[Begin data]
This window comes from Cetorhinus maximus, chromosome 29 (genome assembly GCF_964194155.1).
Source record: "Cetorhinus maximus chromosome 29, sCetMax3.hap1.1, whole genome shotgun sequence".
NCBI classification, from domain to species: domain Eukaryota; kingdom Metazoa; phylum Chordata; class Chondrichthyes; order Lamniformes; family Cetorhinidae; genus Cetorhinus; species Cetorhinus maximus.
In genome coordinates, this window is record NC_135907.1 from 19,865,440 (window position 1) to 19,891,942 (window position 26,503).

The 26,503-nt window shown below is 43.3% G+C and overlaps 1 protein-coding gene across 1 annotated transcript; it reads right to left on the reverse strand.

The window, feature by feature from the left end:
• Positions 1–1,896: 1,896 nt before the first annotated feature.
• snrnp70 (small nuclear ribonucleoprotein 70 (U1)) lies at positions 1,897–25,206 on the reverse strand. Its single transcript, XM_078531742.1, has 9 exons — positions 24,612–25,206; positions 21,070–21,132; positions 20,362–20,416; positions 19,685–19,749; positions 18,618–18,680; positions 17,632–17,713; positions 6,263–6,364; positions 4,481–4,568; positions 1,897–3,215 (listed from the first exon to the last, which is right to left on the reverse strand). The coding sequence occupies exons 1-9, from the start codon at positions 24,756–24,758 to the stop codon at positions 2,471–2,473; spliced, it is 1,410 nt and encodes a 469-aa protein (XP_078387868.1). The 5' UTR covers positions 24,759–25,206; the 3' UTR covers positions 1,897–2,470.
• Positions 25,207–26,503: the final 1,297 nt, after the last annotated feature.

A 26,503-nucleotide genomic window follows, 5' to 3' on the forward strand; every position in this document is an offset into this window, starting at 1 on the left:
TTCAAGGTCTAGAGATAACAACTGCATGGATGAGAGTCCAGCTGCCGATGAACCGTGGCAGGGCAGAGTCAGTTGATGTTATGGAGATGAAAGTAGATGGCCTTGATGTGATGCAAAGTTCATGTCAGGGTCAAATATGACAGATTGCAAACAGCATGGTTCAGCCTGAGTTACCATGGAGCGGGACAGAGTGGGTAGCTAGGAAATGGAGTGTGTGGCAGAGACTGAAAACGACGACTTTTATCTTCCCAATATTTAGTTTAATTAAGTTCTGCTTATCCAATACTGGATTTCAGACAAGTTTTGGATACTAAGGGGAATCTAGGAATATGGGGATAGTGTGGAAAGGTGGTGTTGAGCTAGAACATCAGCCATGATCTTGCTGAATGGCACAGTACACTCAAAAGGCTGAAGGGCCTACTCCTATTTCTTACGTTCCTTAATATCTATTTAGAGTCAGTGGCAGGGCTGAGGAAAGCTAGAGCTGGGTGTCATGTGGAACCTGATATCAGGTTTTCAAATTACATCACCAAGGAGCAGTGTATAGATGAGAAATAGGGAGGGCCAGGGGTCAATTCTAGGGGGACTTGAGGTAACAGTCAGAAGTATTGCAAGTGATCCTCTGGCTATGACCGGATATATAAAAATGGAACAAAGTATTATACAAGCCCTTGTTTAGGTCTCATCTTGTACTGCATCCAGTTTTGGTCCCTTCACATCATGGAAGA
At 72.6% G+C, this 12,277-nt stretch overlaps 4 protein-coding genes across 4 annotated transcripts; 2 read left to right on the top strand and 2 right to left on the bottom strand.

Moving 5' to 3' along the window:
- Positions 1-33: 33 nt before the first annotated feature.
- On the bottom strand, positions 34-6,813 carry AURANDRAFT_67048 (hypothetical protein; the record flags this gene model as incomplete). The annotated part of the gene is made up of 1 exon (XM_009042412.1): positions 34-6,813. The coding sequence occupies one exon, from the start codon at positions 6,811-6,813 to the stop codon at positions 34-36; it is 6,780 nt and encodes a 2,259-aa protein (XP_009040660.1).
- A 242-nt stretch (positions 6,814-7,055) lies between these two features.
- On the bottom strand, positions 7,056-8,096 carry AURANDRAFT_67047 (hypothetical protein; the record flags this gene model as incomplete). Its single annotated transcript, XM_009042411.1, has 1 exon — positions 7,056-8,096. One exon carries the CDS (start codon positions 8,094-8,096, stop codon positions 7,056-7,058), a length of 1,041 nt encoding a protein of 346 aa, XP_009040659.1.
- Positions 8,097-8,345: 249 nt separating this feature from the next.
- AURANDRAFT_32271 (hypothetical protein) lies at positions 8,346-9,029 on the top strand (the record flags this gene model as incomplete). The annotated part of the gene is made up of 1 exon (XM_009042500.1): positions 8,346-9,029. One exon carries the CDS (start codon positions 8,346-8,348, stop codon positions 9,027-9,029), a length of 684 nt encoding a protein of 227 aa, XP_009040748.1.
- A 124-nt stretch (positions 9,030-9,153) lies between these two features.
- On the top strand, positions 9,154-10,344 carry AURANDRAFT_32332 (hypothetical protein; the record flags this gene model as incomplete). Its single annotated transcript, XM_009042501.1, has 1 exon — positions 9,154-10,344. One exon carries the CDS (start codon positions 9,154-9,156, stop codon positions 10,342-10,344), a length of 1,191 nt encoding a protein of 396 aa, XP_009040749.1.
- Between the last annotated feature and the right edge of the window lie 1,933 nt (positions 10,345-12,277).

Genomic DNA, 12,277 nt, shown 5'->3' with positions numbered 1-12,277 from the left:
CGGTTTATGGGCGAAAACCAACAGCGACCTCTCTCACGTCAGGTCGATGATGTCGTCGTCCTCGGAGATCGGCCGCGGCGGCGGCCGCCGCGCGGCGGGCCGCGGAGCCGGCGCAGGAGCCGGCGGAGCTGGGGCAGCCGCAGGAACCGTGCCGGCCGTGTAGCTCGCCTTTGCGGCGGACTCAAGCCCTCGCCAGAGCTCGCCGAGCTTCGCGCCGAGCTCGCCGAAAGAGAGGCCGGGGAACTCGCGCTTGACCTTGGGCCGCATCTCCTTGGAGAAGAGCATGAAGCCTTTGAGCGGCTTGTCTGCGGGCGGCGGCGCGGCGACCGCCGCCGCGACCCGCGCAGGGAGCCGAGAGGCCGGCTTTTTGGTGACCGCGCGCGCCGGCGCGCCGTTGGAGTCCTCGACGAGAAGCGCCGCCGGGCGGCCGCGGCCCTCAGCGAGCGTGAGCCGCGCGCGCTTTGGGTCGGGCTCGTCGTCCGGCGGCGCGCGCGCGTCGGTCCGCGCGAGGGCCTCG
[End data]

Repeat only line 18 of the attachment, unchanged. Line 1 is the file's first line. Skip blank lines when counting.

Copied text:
- Positions 8,097-8,345: 249 nt separating this feature from the next.